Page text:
Special Forces chow hall feeding unpaid civilians, Coast Guard for free

Troops with the 10th Special Forces Group get a meal at their dining facility at Panzer Kaserne, which began offering free meals Friday to members of the Stuttgart military community not getting paid because of the government shutdown.


By JOHN VANDIVER | STARS AND STRIPES Published: January 25, 2019

STUTTGART, Germany — The dining facility run by Green Berets began offering free meals Friday to members of the Stuttgart military community who are not getting paid because of the government shutdown.

“There were people in the community who came together and wanted to make sure that meals were available for anyone who needs them,” said the company commander in charge of the 10th Special Forces Group’s chow hall on Panzer Kaserne.

The donations to fund the free meals came from members of the Stuttgart military community, who wished to remain anonymous, garrison officials said. Roughly $500 was given, which is enough for nearly 100 meals, DFAC workers said.

In Stuttgart, home to the U.S. European and Africa commands, there is a wide range of both military and civilian personnel. There are roughly a dozen Coast Guard families in the community, local military officials said.

Unlike the rest of the military, whose members continue to get paychecks during the shutdown, the Coast Guard is part of the Department of Homeland Security. In addition to guard members, EUCOM and AFRICOM also have personnel from the State Department and other government agencies affected by the shutdown.

During lunch Friday at the 10th Special Forces Group DFAC, uniformed troops and DOD civilians still getting paid during the shutdown were streaming into the chow hall for meals. As word gets out about the free meals, the hope is that unpaid personnel will take advantage of the offer.

“We’re here and ready to support,” said the 10th Group captain, whose name was withheld because of unit rules.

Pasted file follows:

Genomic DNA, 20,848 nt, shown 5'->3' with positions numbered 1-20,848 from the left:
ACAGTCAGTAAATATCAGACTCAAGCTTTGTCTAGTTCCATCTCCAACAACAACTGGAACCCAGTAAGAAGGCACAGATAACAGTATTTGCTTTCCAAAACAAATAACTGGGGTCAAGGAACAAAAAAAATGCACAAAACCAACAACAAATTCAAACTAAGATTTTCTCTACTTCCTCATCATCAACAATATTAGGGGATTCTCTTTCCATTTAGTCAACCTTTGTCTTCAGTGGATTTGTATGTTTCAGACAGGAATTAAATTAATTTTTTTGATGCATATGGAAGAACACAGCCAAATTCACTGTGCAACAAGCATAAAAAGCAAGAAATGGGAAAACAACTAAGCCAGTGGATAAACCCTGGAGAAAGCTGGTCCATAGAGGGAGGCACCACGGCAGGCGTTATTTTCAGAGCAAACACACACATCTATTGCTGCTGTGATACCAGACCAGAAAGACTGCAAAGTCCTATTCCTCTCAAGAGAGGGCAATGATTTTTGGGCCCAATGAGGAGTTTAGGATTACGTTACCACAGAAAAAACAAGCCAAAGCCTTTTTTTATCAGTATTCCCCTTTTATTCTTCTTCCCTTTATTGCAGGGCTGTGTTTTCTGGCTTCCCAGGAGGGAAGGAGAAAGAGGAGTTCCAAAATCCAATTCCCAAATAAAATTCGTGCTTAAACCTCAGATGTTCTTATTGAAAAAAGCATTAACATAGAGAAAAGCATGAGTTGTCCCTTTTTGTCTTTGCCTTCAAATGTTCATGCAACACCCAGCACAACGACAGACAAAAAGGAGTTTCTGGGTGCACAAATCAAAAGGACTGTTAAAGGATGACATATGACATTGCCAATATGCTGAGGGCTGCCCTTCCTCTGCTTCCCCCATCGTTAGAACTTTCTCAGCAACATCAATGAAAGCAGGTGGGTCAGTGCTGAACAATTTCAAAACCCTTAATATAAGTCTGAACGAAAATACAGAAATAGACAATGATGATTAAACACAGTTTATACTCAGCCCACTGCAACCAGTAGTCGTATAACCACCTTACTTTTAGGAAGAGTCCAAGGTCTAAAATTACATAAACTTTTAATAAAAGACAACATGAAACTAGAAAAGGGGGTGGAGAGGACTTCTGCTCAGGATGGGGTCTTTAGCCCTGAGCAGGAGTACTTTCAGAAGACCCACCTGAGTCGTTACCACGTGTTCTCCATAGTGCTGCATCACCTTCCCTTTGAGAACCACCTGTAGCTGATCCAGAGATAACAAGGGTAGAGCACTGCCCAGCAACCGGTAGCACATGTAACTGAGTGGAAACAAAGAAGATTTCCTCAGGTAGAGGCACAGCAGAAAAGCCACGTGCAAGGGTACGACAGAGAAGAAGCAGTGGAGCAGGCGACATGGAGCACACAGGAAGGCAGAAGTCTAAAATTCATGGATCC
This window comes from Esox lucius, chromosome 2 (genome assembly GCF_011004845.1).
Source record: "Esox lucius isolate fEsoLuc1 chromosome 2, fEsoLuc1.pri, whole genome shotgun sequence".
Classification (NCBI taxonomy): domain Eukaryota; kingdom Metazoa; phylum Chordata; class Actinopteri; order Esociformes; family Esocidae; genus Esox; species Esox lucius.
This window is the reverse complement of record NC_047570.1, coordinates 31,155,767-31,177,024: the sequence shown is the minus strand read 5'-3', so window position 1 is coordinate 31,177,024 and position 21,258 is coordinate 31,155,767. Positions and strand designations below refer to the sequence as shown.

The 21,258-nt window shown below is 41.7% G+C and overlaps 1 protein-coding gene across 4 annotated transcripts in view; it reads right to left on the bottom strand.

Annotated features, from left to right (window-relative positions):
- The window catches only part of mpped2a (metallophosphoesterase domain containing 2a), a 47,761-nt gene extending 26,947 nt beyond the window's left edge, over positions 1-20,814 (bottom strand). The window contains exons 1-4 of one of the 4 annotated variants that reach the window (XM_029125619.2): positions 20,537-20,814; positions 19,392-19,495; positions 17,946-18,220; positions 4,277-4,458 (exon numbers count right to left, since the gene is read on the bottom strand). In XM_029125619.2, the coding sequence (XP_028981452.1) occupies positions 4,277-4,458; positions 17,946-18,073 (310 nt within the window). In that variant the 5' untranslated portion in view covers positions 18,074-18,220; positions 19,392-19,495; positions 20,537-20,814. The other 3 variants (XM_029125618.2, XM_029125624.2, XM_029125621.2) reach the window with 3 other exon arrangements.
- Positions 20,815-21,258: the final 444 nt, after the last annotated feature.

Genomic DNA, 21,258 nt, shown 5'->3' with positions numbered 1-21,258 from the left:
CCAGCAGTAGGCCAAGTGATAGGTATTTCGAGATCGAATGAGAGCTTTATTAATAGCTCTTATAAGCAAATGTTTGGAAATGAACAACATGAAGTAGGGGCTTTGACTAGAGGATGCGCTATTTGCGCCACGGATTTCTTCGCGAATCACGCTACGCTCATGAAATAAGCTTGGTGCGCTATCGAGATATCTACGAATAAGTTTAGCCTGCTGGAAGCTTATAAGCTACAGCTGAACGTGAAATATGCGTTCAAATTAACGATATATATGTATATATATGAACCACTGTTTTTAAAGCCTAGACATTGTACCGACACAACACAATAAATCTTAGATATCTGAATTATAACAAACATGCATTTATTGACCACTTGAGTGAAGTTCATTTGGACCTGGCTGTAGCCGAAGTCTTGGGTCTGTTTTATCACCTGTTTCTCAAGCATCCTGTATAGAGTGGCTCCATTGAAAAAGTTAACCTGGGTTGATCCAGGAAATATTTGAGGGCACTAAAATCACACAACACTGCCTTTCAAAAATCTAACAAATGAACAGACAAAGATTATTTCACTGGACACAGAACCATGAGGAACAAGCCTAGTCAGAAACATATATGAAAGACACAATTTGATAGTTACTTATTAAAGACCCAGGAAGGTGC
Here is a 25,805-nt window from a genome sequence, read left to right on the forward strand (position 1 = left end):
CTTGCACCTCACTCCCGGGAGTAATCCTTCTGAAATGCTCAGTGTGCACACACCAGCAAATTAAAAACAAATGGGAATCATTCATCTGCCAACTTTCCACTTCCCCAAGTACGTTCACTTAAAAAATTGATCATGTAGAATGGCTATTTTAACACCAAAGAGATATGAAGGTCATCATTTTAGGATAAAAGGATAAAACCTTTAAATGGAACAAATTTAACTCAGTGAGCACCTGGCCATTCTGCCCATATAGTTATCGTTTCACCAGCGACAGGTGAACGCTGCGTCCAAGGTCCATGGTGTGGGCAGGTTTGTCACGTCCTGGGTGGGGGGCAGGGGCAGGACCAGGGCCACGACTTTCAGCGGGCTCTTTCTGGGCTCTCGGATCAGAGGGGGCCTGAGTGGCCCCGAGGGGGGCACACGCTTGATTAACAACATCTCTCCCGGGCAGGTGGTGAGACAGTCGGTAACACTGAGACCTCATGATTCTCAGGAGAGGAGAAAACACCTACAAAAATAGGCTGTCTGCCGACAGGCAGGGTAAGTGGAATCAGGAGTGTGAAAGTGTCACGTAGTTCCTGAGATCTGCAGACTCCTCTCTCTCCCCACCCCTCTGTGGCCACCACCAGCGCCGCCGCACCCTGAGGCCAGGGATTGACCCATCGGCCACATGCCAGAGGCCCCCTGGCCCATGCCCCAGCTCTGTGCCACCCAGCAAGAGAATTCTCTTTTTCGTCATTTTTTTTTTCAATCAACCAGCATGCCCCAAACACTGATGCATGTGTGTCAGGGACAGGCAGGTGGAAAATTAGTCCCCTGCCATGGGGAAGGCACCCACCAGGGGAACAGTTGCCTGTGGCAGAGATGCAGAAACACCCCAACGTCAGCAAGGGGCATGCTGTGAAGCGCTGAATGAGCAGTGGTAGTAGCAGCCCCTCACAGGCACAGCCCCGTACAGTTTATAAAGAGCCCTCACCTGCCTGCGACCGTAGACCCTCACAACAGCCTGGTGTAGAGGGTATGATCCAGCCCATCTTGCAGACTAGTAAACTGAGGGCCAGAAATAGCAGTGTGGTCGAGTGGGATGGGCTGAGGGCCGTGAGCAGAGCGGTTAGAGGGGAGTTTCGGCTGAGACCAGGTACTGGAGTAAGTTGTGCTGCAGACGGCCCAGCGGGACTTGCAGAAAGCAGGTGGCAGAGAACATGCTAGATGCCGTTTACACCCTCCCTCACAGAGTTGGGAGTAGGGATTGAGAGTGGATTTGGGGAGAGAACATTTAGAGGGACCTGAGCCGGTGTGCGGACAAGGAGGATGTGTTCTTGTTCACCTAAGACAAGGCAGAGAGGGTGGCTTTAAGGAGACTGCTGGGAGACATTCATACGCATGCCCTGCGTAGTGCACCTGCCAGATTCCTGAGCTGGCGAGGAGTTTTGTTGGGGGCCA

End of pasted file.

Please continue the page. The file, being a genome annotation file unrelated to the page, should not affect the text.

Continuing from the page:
Military officials in Stuttgart did not have a complete tally of how many furloughed personnel work in the area, but numerous organizations have offered services in case support is needed.

“I think this is just an example of how the military community comes together,” said Maj. Michael Weisman, a spokesman for Special Operations Command Europe.

EUCOM and AFRICOM said programs are in place to help personnel, including deferred payment for child and youth services, no-to-low interest loans, pay advances at on-post banks and assistance in negotiating delayed rental payments with off-post landlords.

In addition to the local services, all members of the Coast Guard are eligible to apply for a no-interest loan from Coast Guard Mutual Assistance. The Coast Guard has expedited the application process, said Senior Chief Petty Officer Ryan Doss, a spokesman for Coast Guard Atlantic Area.

“Having that DOD support (overseas) for people detached from the rest of the guard has been critical,” Doss said. “We are really thankful for it.”

Other military communities overseas also have begun offering support to servicemembers working without pay, including Yokota Air Base in Japan, where Coast Guard members can access donated groceries.

Twitter: @john_vandiver


Anonymous members of the Stuttgart military community made donations so that free meals can be provided at the local DFAC for Coast Guard and other personnel not getting paid during the shutdown.